There are only two miles between his birthplace and his final resting place. He was born in a two-story house in downtown Houston, where City Hall’s reflecting pool now sits. His final resting place is Glenwood Cemetery, within walking distance out Washington Avenue.
George Henry Hermann left such a trail of generosity all over his hometown that thousands gathered for his funeral. It was October, 1914. World War I was underway, Babe Ruth had just made his major league debut, Woodrow Wilson was President and Texas boasted 800,000 residents as well as 20,000 miles of main line railroads.
Houston’s Ship Channel had recently been completed and opened, Ben Campbell was Mayor of the city, and the Houston Buffaloes were co-champions of the Texas League; they played baseball at the West End Ball Park in downtown Houston.
George H. Hermann had been spending quite a bit of his time in Baltimore, Maryland being treated for stomach cancer, and passed away there. His home in Houston was 117 San Felipe Road, where he lived for decades with Thomas J. Ewing and his family (One Allen Center sits on the property today).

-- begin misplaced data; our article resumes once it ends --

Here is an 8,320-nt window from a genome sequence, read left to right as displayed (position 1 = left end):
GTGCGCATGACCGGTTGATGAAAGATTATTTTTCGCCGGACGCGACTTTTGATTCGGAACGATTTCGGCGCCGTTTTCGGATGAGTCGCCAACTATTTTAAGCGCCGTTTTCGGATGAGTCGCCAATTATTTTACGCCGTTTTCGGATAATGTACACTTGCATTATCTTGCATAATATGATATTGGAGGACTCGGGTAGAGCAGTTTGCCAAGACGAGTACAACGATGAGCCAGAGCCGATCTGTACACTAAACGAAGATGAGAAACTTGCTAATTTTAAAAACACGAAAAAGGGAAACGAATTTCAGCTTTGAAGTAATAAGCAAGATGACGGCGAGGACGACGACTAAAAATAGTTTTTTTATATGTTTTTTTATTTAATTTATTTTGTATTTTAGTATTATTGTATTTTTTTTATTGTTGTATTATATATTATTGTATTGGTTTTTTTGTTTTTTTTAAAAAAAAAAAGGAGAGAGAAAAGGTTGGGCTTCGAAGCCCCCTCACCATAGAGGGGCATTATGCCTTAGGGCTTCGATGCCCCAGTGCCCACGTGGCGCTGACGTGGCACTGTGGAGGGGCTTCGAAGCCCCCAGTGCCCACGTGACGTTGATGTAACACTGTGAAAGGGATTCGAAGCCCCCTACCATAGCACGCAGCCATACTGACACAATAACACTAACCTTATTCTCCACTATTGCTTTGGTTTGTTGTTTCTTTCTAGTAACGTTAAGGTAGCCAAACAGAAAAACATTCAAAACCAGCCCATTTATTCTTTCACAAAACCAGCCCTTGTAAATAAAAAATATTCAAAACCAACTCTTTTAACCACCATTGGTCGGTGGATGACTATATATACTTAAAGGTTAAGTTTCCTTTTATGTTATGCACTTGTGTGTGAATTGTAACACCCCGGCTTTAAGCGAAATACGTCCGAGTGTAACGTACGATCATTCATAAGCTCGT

For the trip from Baltimore to Houston by train, Hermann’s body had been placed in a simple wooden coffin and a broad-brimmed cowboy hat was put in his hands. The day of the funeral, flags flew at half-staff, schools and businesses were closed, the bell in City Hall tolled 71 times to mark the number of years Mr. Hermann lived, and the funeral procession gathered along Main Street near Texas Avenue. After a short eulogy and prayers by Rev. William States Jacobs, thousands walked the route down Main to Franklin, turned left on Washington Avenue and proceeded to Glenwood Cemetery.
The procession was at least one mile long, according to an article in the Galveston Daily News. After the dignitaries and five mounted police officers, a military band led the way. According to the article, “just behind the funeral car came Leo, Mr. Hermann’s faithful horse, led by an old Negro servant who had been in the employ of the deceased for many years”.
Several organized groups, including the Red Roosters, Boy Scouts, Rotarians, Dick Dowling Camp of Confederate Veterans and the choir of First Presbyterian Church, marched in the procession. It was a fitting tribute to honor the memory of the man who gave Houston so much.